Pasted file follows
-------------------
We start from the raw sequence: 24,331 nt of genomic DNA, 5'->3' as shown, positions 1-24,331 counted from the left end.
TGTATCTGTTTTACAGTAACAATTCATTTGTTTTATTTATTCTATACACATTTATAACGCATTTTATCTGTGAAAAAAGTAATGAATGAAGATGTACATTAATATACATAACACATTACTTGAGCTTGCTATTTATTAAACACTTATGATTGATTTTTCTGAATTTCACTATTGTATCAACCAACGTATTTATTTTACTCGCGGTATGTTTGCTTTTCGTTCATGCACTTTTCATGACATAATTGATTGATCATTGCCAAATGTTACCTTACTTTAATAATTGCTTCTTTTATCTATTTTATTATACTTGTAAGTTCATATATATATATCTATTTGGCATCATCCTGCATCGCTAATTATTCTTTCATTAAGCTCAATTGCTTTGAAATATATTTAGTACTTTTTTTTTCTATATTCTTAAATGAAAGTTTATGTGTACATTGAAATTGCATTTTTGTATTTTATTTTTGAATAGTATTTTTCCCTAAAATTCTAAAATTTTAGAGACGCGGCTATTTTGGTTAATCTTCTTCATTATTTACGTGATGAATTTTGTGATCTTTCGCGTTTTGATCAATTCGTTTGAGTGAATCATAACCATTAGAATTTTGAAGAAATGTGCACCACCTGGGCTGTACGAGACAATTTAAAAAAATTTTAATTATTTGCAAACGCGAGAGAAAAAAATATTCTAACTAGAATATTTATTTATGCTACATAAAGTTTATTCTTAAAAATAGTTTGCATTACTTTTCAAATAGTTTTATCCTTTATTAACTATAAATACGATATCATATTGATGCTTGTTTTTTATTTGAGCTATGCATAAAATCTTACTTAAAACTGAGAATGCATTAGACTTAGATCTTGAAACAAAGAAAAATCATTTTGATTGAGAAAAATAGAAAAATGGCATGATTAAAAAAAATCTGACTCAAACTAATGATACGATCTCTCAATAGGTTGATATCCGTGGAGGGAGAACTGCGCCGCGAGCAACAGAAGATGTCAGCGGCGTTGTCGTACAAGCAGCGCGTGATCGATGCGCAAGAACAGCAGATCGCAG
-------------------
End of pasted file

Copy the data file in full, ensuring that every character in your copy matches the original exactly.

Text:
We start from the raw sequence: 24,331 nt of genomic DNA, 5'->3' as shown, positions 1-24,331 counted from the left end.
TGTATCTGTTTTACAGTAACAATTCATTTGTTTTATTTATTCTATACACATTTATAACGCATTTTATCTGTGAAAAAAGTAATGAATGAAGATGTACATTAATATACATAACACATTACTTGAGCTTGCTATTTATTAAACACTTATGATTGATTTTTCTGAATTTCACTATTGTATCAACCAACGTATTTATTTTACTCGCGGTATGTTTGCTTTTCGTTCATGCACTTTTCATGACATAATTGATTGATCATTGCCAAATGTTACCTTACTTTAATAATTGCTTCTTTTATCTATTTTATTATACTTGTAAGTTCATATATATATATCTATTTGGCATCATCCTGCATCGCTAATTATTCTTTCATTAAGCTCAATTGCTTTGAAATATATTTAGTACTTTTTTTTTCTATATTCTTAAATGAAAGTTTATGTGTACATTGAAATTGCATTTTTGTATTTTATTTTTGAATAGTATTTTTCCCTAAAATTCTAAAATTTTAGAGACGCGGCTATTTTGGTTAATCTTCTTCATTATTTACGTGATGAATTTTGTGATCTTTCGCGTTTTGATCAATTCGTTTGAGTGAATCATAACCATTAGAATTTTGAAGAAATGTGCACCACCTGGGCTGTACGAGACAATTTAAAAAAATTTTAATTATTTGCAAACGCGAGAGAAAAAAATATTCTAACTAGAATATTTATTTATGCTACATAAAGTTTATTCTTAAAAATAGTTTGCATTACTTTTCAAATAGTTTTATCCTTTATTAACTATAAATACGATATCATATTGATGCTTGTTTTTTATTTGAGCTATGCATAAAATCTTACTTAAAACTGAGAATGCATTAGACTTAGATCTTGAAACAAAGAAAAATCATTTTGATTGAGAAAAATAGAAAAATGGCATGATTAAAAAAAATCTGACTCAAACTAATGATACGATCTCTCAATAGGTTGATATCCGTGGAGGGAGAACTGCGCCGCGAGCAACAGAAGATGTCAGCGGCGTTGTCGTACAAGCAGCGCGTGATCGATGCGCAAGAACAGCAGATCGCAG